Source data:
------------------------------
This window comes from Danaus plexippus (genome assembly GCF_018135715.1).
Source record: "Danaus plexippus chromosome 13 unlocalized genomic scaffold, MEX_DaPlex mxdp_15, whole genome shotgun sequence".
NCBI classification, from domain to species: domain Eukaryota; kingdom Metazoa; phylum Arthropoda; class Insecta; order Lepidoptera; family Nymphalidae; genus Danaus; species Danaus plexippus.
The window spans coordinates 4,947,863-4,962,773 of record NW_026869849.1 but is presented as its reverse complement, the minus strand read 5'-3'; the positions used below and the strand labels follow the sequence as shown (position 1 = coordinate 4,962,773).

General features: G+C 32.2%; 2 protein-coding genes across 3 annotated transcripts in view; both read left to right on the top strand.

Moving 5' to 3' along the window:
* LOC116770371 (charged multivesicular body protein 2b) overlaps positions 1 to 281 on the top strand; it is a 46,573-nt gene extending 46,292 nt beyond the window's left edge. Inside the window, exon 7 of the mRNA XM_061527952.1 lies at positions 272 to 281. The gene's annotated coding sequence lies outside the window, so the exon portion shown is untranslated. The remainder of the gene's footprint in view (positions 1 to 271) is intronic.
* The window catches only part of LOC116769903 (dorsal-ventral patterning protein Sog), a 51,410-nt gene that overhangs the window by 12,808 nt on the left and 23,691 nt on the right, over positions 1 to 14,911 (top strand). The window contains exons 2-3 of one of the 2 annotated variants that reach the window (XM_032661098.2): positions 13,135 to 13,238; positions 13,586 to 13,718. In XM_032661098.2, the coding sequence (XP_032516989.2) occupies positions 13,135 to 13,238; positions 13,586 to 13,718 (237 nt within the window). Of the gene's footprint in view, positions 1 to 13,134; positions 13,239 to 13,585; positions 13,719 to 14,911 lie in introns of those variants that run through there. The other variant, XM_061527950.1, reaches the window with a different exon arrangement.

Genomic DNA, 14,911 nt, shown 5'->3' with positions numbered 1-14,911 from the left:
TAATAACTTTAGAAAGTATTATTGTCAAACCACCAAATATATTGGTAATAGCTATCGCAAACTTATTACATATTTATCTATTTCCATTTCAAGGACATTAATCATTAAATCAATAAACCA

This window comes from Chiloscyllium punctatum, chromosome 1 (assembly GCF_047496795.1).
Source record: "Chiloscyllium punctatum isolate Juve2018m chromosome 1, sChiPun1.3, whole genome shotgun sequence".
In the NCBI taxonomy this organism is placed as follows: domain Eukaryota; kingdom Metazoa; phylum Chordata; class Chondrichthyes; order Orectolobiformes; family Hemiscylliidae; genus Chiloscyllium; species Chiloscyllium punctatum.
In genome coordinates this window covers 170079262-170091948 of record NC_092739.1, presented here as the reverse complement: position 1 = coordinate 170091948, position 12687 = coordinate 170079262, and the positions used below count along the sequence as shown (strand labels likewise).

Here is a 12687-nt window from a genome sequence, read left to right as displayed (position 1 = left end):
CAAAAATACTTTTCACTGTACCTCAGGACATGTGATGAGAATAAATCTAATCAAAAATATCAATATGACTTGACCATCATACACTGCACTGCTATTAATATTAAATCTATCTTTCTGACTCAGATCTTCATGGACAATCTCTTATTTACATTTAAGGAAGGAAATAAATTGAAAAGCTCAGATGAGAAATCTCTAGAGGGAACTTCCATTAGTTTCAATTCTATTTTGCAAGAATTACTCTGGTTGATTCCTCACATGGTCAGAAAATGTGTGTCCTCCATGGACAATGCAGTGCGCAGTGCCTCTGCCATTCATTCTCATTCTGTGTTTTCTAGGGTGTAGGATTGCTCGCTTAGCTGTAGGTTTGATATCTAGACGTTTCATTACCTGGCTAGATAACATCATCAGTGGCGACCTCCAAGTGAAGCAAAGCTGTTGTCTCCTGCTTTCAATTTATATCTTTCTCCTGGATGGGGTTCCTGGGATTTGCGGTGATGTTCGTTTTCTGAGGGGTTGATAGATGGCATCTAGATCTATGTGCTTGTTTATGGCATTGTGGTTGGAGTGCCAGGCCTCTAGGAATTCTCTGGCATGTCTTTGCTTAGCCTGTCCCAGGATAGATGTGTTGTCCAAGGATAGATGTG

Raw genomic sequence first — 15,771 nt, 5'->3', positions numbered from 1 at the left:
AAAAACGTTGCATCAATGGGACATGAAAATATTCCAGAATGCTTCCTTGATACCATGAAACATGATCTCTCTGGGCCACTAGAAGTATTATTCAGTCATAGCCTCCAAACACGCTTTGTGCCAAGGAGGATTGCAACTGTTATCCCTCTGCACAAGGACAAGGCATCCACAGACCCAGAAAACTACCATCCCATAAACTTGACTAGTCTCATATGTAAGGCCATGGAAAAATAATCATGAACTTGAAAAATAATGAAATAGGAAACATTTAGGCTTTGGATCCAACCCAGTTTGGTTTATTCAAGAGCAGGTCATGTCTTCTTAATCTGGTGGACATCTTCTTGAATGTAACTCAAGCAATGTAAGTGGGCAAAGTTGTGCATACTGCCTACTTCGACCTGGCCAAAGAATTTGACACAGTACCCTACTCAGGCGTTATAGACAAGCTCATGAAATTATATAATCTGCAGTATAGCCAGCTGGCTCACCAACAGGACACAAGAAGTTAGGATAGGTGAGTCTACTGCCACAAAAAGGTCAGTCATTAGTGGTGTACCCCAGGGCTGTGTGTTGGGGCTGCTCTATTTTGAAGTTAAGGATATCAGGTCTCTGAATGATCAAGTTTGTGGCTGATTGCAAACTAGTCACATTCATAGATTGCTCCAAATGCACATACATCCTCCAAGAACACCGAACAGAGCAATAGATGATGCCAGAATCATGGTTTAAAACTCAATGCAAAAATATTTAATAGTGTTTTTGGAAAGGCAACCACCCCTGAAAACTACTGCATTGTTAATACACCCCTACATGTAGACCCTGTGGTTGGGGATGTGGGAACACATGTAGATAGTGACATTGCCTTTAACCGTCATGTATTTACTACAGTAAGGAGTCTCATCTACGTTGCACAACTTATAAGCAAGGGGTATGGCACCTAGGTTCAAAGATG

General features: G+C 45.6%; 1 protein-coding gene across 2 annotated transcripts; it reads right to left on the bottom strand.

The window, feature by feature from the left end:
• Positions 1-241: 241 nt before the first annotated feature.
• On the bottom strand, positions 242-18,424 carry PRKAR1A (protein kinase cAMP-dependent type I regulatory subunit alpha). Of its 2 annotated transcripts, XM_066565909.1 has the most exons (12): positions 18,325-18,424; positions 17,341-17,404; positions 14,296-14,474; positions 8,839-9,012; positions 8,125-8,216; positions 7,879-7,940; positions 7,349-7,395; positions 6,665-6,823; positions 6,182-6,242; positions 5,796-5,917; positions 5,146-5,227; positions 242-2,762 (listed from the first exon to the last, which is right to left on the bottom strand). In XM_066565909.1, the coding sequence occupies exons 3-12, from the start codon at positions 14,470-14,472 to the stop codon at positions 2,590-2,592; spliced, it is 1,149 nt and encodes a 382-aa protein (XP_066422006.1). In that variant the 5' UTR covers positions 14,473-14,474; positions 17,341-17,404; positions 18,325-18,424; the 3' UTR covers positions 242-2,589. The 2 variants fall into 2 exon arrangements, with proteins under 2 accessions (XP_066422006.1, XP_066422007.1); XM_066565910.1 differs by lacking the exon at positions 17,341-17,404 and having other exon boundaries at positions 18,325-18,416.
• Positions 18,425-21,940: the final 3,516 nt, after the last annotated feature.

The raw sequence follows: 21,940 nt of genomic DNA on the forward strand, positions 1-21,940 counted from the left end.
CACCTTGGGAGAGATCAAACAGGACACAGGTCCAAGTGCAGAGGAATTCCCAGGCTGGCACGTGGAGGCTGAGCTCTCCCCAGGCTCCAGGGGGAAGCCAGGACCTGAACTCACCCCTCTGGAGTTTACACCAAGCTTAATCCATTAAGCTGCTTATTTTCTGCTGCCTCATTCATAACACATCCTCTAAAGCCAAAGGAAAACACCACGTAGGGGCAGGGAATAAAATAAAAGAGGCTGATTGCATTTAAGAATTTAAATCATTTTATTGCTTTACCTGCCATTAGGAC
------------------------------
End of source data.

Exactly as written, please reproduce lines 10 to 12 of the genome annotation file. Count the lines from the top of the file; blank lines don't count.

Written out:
TAATAACTTTAGAAAGTATTATTGTCAAACCACCAAATATATTGGTAATAGCTATCGCAAACTTATTACATATTTATCTATTTCCATTTCAAGGACATTAATCATTAAATCAATAAACCA

This window comes from Chiloscyllium punctatum, chromosome 1 (assembly GCF_047496795.1).
Source record: "Chiloscyllium punctatum isolate Juve2018m chromosome 1, sChiPun1.3, whole genome shotgun sequence".